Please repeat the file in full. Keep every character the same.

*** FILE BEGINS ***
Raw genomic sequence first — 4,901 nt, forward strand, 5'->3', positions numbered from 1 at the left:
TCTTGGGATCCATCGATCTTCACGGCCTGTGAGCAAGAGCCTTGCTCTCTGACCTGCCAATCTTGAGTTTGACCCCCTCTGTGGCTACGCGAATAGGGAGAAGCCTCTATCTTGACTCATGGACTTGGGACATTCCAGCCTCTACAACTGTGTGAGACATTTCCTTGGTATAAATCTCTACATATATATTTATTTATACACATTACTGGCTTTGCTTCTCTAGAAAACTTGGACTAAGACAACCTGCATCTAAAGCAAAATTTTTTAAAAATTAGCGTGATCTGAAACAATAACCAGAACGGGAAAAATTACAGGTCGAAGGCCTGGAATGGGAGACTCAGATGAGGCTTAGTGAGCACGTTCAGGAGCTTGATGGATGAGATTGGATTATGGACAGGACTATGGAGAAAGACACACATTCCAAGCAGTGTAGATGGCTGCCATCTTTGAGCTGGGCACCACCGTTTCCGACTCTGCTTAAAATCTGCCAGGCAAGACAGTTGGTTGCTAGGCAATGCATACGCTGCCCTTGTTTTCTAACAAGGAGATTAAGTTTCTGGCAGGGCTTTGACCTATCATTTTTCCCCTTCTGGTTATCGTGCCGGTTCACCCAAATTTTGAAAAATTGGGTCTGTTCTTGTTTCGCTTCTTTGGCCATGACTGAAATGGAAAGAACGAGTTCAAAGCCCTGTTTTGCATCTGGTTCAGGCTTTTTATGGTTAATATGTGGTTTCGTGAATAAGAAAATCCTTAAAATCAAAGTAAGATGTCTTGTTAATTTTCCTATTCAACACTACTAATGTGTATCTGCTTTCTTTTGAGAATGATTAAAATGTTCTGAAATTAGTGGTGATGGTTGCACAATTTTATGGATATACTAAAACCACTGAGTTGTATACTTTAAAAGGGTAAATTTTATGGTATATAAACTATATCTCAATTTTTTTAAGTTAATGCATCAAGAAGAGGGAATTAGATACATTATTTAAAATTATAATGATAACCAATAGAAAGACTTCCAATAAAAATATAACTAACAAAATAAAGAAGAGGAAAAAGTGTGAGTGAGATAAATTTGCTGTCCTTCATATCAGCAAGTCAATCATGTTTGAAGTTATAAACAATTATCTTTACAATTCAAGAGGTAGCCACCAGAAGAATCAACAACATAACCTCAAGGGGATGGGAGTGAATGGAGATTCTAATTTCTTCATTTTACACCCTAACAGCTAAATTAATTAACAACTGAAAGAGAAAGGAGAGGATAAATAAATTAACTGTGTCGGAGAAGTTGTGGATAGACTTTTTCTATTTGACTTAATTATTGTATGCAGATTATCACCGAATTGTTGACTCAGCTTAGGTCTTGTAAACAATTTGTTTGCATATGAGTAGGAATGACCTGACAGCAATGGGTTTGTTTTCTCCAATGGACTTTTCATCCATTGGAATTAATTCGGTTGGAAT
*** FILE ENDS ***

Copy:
Raw genomic sequence first — 4,901 nt, forward strand, 5'->3', positions numbered from 1 at the left:
TCTTGGGATCCATCGATCTTCACGGCCTGTGAGCAAGAGCCTTGCTCTCTGACCTGCCAATCTTGAGTTTGACCCCCTCTGTGGCTACGCGAATAGGGAGAAGCCTCTATCTTGACTCATGGACTTGGGACATTCCAGCCTCTACAACTGTGTGAGACATTTCCTTGGTATAAATCTCTACATATATATTTATTTATACACATTACTGGCTTTGCTTCTCTAGAAAACTTGGACTAAGACAACCTGCATCTAAAGCAAAATTTTTTAAAAATTAGCGTGATCTGAAACAATAACCAGAACGGGAAAAATTACAGGTCGAAGGCCTGGAATGGGAGACTCAGATGAGGCTTAGTGAGCACGTTCAGGAGCTTGATGGATGAGATTGGATTATGGACAGGACTATGGAGAAAGACACACATTCCAAGCAGTGTAGATGGCTGCCATCTTTGAGCTGGGCACCACCGTTTCCGACTCTGCTTAAAATCTGCCAGGCAAGACAGTTGGTTGCTAGGCAATGCATACGCTGCCCTTGTTTTCTAACAAGGAGATTAAGTTTCTGGCAGGGCTTTGACCTATCATTTTTCCCCTTCTGGTTATCGTGCCGGTTCACCCAAATTTTGAAAAATTGGGTCTGTTCTTGTTTCGCTTCTTTGGCCATGACTGAAATGGAAAGAACGAGTTCAAAGCCCTGTTTTGCATCTGGTTCAGGCTTTTTATGGTTAATATGTGGTTTCGTGAATAAGAAAATCCTTAAAATCAAAGTAAGATGTCTTGTTAATTTTCCTATTCAACACTACTAATGTGTATCTGCTTTCTTTTGAGAATGATTAAAATGTTCTGAAATTAGTGGTGATGGTTGCACAATTTTATGGATATACTAAAACCACTGAGTTGTATACTTTAAAAGGGTAAATTTTATGGTATATAAACTATATCTCAATTTTTTTAAGTTAATGCATCAAGAAGAGGGAATTAGATACATTATTTAAAATTATAATGATAACCAATAGAAAGACTTCCAATAAAAATATAACTAACAAAATAAAGAAGAGGAAAAAGTGTGAGTGAGATAAATTTGCTGTCCTTCATATCAGCAAGTCAATCATGTTTGAAGTTATAAACAATTATCTTTACAATTCAAGAGGTAGCCACCAGAAGAATCAACAACATAACCTCAAGGGGATGGGAGTGAATGGAGATTCTAATTTCTTCATTTTACACCCTAACAGCTAAATTAATTAACAACTGAAAGAGAAAGGAGAGGATAAATAAATTAACTGTGTCGGAGAAGTTGTGGATAGACTTTTTCTATTTGACTTAATTATTGTATGCAGATTATCACCGAATTGTTGACTCAGCTTAGGTCTTGTAAACAATTTGTTTGCATATGAGTAGGAATGACCTGACAGCAATGGGTTTGTTTTCTCCAATGGACTTTTCATCCATTGGAATTAATTCGGTTGGAAT